edelweiss and twin moons | the kingdom of back by marie lu

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From #1 New York Times bestselling author Marie Lu comes a historical YA fantasy about a musical prodigy and the dangerous lengths she'll go to make history remember her—perfect for fans of Susanna Clarke and The Hazel Wood.

Two siblings. Two brilliant talents. But only one Mozart.

Born with a gift for music, Nannerl Mozart has just one wish—to be remembered forever. But even as she delights audiences with her masterful playing, she has little hope she'll ever become the acclaimed composer she longs to be. She is a young woman in 18th century Europe, and that means composing is forbidden to her. She will perform only until she reaches a marriageable age—her tyrannical father has made that much clear.
And as Nannerl's hope grows dimmer with each passing year, the talents of her beloved younger brother, Wolfgang, only seem to shine brighter. His brilliance begins to eclipse her own, until one day a mysterious stranger from a magical land appears with an irresistible offer. He has the power to make her wish come true—but his help may cost her everything.
In her first work of historical fiction, #1 New York Times bestselling author Marie Lu spins a lush, lyrically-told story of music, magic, and the unbreakable bond between a brother and sister. 


isbn: 978-1524739010 | pages: 313
publication date: March 3, 2020 | source: own/BOTM

the other Mozart
Nannerl Mozart is every bit the music prodigy that her younger brother, Wolfgang Amadeus Mozart, is - the only catch is that she has to work twice as hard and lives in the ever-present fear of being forgotten. I had never even heard of Nannerl before my Music History class in college and can definitely appreciate Marie Lu giving voice to a figure in history that unfortunately is often forgotten. Nannerl's constant struggle to remain worthy in the eyes of her father and society, to be more than just a pretty face at the piano, speaks volumes to the restrictions placed upon women and music both in the past and still today. It made her story all the more powerful once you put into consideration that she's a child prodigy - meaning she battled the constant judgment and fear since she was eight years old (seriously hoity-toity music needs to stop gender stereotyping so fast).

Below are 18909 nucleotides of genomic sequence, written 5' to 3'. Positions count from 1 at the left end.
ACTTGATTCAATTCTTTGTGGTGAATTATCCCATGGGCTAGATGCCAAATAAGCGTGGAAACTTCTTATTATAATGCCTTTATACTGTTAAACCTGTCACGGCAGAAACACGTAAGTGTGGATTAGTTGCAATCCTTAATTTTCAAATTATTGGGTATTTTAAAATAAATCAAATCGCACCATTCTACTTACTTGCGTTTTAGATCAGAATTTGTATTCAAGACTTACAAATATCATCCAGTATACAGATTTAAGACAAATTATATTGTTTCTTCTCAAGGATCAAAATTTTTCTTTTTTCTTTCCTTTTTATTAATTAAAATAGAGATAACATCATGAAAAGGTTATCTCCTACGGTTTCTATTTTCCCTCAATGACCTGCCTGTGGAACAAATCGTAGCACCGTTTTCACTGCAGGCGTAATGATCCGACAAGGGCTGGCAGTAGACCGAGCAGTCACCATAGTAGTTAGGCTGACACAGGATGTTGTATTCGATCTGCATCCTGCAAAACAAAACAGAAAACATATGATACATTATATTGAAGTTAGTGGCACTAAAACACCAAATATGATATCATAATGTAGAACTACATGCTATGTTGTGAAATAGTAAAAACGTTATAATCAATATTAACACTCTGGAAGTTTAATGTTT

classical music appreciation
As a music major, I appreciated seeing the (slightly dry) history that I had to learn portrayed in a different way. My personal favorite has to be the Queen of the Night reference and if you don't know what I'm talking about, I highly recommend you YouTube "queen of the night marmot" - I promise it'll be worth your time. In addition to these fun references, the story itself breathed its own personality into 1700s Europe. The grandmeisters I had to read about in my textbooks came to life becoming more than some names and dates I had to remember but, ironically, people who played an important role in the lives of the Mozarts.

absolute preciousness 
It's easy to dismiss Wolfgang and join Team Nannerl when looking at the premise of the story, but honestly, they are such a power duo. Wolfgang's love and admiration for his sister (historically proven too!) once again emphasized the fact that he was just a little boy whose talent was greatly exploited by his father. Nannerl's love for her brother also reflects pretty much every older sibling - love mixed with a little bit of frustration. The relationship dynamic between the two of them are so precious, especially their support of each other's talents.

a second kingdom
Of course, we need to talk about the magical second kingdom that Marie Lu created for this story. The Kingdom of Back (also historically true as well) starts off as a bedtime fairytale and quickly develops into a parallel universe. Nannerl strikes a bargain with Hyacinth and gets pulled into the Kingdom where she has to complete tasks for him in order to be granted immortality in the hearts of men. In some aspects, I wanted more adventures in Back because it was described so magically, but I appreciated the added bit of mystery it added to the otherwise historically rooted story.


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